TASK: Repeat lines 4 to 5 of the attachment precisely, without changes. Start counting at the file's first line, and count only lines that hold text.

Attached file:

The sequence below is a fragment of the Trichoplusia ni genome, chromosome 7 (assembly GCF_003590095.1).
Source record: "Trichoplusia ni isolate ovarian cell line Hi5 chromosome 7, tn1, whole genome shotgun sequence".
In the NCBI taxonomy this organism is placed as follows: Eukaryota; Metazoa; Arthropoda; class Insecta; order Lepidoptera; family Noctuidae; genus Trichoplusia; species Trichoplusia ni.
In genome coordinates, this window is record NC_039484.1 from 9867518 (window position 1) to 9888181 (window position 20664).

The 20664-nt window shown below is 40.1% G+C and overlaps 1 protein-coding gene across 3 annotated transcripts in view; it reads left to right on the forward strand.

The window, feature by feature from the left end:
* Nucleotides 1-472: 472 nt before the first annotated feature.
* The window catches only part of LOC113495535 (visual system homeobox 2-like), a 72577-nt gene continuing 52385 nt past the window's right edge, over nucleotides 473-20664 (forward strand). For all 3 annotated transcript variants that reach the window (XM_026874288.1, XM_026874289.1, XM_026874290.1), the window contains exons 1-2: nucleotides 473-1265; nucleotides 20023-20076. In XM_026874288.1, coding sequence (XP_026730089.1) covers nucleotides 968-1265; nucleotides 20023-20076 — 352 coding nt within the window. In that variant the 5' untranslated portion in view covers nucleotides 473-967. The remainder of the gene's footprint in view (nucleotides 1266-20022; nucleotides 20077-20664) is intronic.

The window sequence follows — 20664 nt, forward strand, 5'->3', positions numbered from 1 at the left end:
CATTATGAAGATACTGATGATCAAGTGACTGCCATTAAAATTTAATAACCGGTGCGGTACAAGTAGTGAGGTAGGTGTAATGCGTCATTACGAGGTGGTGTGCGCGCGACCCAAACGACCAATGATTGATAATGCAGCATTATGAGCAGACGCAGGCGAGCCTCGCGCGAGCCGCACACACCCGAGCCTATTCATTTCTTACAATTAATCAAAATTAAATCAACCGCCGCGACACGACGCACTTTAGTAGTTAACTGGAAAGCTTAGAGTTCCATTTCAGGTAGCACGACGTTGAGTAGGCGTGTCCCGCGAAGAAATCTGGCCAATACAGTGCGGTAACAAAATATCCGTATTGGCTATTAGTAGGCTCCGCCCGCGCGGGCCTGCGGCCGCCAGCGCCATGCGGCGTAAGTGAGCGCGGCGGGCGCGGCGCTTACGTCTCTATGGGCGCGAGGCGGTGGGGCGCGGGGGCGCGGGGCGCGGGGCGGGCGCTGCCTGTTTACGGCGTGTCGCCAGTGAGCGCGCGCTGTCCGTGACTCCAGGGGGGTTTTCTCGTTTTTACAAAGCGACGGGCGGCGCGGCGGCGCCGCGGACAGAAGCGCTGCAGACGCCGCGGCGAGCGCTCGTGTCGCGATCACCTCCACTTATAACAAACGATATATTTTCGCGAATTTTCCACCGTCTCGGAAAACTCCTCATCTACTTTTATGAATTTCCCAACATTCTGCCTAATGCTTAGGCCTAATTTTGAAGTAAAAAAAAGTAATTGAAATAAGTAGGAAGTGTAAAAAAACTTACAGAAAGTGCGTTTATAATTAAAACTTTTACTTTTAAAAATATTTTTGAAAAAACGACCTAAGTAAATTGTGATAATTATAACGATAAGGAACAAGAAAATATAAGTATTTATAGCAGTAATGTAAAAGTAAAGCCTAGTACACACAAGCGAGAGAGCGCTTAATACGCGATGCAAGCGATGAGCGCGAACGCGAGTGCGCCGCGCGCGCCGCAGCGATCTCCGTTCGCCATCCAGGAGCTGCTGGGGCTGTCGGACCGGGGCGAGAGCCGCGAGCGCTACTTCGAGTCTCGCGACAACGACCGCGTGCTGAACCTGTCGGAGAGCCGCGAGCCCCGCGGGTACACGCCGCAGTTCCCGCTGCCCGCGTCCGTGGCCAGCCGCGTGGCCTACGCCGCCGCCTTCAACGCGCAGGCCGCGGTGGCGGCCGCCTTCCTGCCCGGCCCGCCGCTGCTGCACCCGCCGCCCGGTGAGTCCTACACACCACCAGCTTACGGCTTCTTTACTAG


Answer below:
In genome coordinates, this window is record NC_039484.1 from 9867518 (window position 1) to 9888181 (window position 20664).

The 20664-nt window shown below is 40.1% G+C and overlaps 1 protein-coding gene across 3 annotated transcripts in view; it reads left to right on the forward strand.